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on the hillside.

From The suns babies by Edith Howes.
Age Rating 2 to 4.

Start of Story

The sun shone gaily, the skylark sang her morning song, and the crickets chirped their merriest; but the things that usually lived so peacefully on the hillside were quarrelling. It was the wind who began it. As he lifted the pollen from one patch of grass-flowers and carried it to the next he cried boastingly: "What a friend I am to you tiny creatures! If it were not for me you could bear no seed. I am indeed useful. I am sure nobody does so much good." "How absurd!" cried the bees. "Anyone would think you did all the work of the world. You certainly carry the grass pollen, but think of the flowers whose pollen we carry. What would the clover here do without us? And the wild flowers, and the flowers in the gardens and orchards all over the world. We are certainly the most useful." At this thousands of earth-worms popped their heads above the ground. "If you are talking about usefulness, don't forget us," they said. "You see very little of us, for we come out at night when most of you are asleep. But think of all the work we do. We burrow and burrow here in our millions, ploughing the ground day after day till every inch is opened up to let in the sweet air and drain away the water from the surface. How could the flowers and grasses live if we did not do this? Think how fine we keep the soil, powdering it as we do in our burrowings! And how rich we make it by dragging down decaying leaves into our holes every night. The world would be a sorry place for everything that grows and lives if we did not work so hard. We are surely more useful than anybody."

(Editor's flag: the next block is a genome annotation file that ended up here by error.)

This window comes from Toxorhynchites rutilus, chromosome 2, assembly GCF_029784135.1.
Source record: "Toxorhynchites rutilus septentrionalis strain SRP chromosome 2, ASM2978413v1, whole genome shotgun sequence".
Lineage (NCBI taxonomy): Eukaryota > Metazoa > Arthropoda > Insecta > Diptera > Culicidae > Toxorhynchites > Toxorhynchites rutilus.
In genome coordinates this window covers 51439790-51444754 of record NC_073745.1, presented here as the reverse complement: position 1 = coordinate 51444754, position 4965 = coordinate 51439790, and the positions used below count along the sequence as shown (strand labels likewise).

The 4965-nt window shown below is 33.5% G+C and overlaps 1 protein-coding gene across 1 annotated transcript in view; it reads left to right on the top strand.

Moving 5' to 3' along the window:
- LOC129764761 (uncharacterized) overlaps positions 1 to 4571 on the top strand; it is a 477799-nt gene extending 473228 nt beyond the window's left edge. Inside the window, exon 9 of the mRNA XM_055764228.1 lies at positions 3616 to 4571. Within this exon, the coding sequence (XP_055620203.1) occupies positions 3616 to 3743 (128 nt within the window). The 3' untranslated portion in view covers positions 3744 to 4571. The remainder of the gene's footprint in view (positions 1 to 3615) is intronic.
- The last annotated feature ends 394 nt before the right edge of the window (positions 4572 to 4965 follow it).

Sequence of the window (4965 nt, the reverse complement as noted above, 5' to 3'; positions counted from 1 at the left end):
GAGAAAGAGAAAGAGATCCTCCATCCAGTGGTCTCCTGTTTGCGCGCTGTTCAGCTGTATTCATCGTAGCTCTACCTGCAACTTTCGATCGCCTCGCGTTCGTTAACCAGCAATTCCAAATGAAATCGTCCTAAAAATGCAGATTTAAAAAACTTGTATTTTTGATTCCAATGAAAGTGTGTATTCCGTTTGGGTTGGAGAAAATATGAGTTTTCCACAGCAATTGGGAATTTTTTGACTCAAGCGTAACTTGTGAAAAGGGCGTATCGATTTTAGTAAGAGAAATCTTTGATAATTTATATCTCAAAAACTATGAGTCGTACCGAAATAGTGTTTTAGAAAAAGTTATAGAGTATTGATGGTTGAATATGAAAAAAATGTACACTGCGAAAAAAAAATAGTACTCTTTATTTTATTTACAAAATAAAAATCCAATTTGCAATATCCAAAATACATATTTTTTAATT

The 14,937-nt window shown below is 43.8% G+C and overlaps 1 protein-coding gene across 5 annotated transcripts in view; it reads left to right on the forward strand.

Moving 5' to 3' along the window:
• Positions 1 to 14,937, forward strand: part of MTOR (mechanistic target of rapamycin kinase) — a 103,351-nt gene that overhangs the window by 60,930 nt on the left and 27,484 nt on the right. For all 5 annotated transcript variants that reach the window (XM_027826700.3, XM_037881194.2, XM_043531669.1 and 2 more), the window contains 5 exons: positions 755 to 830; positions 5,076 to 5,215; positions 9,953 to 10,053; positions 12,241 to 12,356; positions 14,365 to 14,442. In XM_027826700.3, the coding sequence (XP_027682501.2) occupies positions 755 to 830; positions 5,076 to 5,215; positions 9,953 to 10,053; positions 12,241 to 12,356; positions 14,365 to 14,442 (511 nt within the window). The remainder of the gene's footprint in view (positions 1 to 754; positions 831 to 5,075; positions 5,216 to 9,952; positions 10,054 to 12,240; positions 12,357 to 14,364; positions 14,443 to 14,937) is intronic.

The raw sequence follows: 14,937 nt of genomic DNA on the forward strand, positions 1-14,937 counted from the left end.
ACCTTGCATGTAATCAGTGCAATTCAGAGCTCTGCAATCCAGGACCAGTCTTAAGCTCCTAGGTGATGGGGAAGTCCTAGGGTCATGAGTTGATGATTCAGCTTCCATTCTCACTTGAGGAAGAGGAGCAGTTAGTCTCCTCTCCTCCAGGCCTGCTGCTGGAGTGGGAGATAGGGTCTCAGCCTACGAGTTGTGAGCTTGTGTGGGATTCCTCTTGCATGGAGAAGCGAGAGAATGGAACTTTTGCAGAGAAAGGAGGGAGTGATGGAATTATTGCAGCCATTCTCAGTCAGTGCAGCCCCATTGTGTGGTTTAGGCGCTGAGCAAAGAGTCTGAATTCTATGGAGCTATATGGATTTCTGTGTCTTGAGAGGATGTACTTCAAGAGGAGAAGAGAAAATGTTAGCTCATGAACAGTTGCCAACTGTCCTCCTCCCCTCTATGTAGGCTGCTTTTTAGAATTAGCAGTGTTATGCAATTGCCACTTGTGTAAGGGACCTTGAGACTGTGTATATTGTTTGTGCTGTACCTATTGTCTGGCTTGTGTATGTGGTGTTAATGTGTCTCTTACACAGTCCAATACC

The grasses waved their flowered heads. "All that is true enough," they said; "but nobody can possibly be more useful than we are. Think how we clothe the land and give food to hundreds of animals and shelter to millions of insects." A little cloud sailed softly down on to the hill-top to listen. "What could any of you do without the clouds?" she asked. "You all depend on our rain for your lives; you must confess you are less useful than we are." "Ho! ho! ho!" laughed the merry sun. "Fancy quarrelling this fine morning! Now I will tell you, and this will settle it once for all. You are all useful, and not one of you could be spared, and not one of you could do well without the other. Everything helps everything else. The worms help the grass, and the grass feeds the worms; the bees help the flowers, and the flowers feed the bees; the wind helps the clouds, and the clouds become rain and help the wind in its work. And I am here over you all, and if it were not for me nothing could live, so, after all, I am the most useful. If I did not shine there would be no grass, no worms, no flowers, no bees, no wind, and no clouds. Now go on with your work."

       



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